Malabar and its beach from the National Park
Ancient rocks, endless sea
Ancient rocks, endless sea

The last time I did this Solstice ceremony I had feelings of lightness and release, unexpected but real. Today I’m trying to feel those things – and am sort of succeeding: being in the moment, breathing in big lungfuls of clean air, watching the sea. But, it’s not quite as good as the first time. Then I was farewelling a momentously bad year, while this one just past has been … well, just a year really. Better than some, worse than others. Even if the ceremony is about putting things behind and moving fresh into the new year – the reality is life is a continuum and the effects of the last year will continue.

Time, in the end, is like the the sea, it keeps rolling in – today, right now, both are steady and calm.

And that’s okay too – it’s been a gorgeous day and I’ve enjoyed reviewing and letting go.

The wreck of the MV Malabar
The wreck of the MV Malabar

Malabar is not named for the region of India but after a ship, the MV Malabar which shipwrecked on Miranda Point on 2 April 1931. Europeans, since arriving in the area in the 1860s – had called the suburb either Brand or Long Bay, the latter still naming the nearby prison.

Wiki says that the area had been a camping location for the original Indigenous residents. There are said to be carvings on the headland and that a rock overhang on the south side of Long Bay was used as a shelter for Aboriginal people suffering from smallpox in the late 1700s. An English historian wrote in 1882 that Aboriginal people referred to Long Bay as ‘Boora’. Scraps, all we have are tiny scraps from a once thriving culture and the few strong descendants of the survivors of a horrible, horrible injustice trying to hold on to what remains and piece together some of what was lost.

In the 2016 census Malabar was home to 5,420 people of whom 64.8% were male – I’m guessing the prison population is skewing that statistic as the state is only 49.3% male. 359 (6.6%) Malabar residents are of Aboriginal and/or Torres Strait Islanders heritage. 67% were born in Australia with England as the top overseas location with 3.5%. One-third had one or both parents born overseas (England, the top location). 1,925 (35.5%) show their religious affiliation as Not Stated (again, I think that’s the prisoners as state wide it was 9.2% – 1,920 did not state their education level as well – state wide 23%). Catholic came next with 26.5%. The top language, other than English, was Greek for 90 people or 1.7%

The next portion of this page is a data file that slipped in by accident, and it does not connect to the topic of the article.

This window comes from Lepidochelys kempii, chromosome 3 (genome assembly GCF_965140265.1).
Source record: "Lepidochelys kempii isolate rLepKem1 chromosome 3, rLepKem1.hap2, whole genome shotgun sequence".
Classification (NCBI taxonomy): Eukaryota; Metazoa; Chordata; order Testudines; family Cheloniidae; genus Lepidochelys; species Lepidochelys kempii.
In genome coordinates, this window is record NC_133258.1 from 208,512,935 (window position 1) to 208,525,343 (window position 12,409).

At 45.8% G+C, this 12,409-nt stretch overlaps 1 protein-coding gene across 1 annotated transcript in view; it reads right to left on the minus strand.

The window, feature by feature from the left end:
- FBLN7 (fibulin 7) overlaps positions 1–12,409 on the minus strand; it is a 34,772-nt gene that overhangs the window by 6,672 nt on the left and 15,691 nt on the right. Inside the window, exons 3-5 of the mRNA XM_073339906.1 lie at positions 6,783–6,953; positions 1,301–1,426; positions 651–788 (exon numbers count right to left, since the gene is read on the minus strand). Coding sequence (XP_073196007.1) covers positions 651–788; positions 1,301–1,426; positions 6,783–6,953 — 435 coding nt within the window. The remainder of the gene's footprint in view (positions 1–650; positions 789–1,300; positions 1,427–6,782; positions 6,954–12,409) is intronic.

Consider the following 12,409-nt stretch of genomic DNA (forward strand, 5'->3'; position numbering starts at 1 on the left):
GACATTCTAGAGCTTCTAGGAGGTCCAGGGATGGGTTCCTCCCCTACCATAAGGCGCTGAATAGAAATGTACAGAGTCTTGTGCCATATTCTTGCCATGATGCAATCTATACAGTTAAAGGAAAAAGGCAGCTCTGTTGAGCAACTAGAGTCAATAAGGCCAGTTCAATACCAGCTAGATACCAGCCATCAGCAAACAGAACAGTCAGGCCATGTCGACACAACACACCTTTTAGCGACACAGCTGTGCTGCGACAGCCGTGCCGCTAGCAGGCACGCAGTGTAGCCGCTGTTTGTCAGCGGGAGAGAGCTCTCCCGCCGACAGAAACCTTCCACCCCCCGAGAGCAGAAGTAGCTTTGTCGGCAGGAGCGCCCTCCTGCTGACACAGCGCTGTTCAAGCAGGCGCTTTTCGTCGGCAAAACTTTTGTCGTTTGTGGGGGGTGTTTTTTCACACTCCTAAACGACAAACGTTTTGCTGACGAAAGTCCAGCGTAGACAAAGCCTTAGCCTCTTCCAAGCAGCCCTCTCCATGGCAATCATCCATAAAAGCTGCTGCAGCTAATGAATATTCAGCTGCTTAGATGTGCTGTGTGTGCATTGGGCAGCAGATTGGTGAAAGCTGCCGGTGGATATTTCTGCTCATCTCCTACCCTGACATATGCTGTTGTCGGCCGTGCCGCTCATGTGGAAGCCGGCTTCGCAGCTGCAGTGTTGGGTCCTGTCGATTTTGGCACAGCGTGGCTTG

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Malabar is 12.3 km (7.6 miles) from home.

Malabar is in the local government area of the City of Randwick, the State Electorate of Maroubra (Labor – Michael Daley), and the Federal division of Kingsford-Smith (Labor, Matt Thistlethwaite) (prior to Matt this was the seat held by Peter Garrett, presently touring the world with Midnight Oil).

Long Time a Coming – Long Reef (No. 47*: 16 April 2017)

You’d almost think I’d grown weary of this project given how slowly I’ve returned to it after my time away, but that’s not it at all. I continue to love the idea but sometimes it just becomes hard to get there.

No 47: Long Reef ... slowly, slowly
No 47: Long Reef … slowly, slowly

While unemployed, my weekends weren’t a break from my labours – I could just as easily search for jobs at the weekend as any other time. Even if I wasn’t looking for work at the weekends I felt the pressure that, perhaps, I could be, I should be.  While unemployed, I was also more conscientious of spending money and felt that if I stayed close to home I’d spend less than if I went to the beach. That may not be true, but that’s how I felt.

So, I’ve been meaning to get to Long Reef for weeks but now that I am again professionally employed in a 9-5, Monday to Friday kind of way – it’s finally time.

It’s Easter Sunday and a cracker of a day: blue sky, light breeze, hot for April but not scorching. Australians being Australians are flocking to their chosen places of worship: the beach, the footy grounds, and other places of recreation and beer. I’m heading for the Manly Ferry – such a perfect day for it.

I walk through the picnickers and off-leash dogs in Hollis Park on my way to Macdonaldtown Station where I join a trainload of Sydney’s diversity for the ride into the city. At Circular Quay, I make my way through the throngs to Wharf 3 – where I find there are enough passengers queued to fill a ferry and a half. I guess I’ll take the bus.

From Wynyard Station I get a limited-stops bus which drops me at Collaroy Beach in about 40 minutes, from there I catch a local bus back two stops and pop into Outpost Espresso for a pick-me up.

It’s nearly 2 pm, and closing time, the only other customers are a salty, sandy, end-of-summer bronzed family of five getting milk shakes and iced lattes.

I find myself in a state of joyful liberation because I am employed and it is Sunday and there’s nothing I must do. I have employment and pay coming around the corner – so, no worries.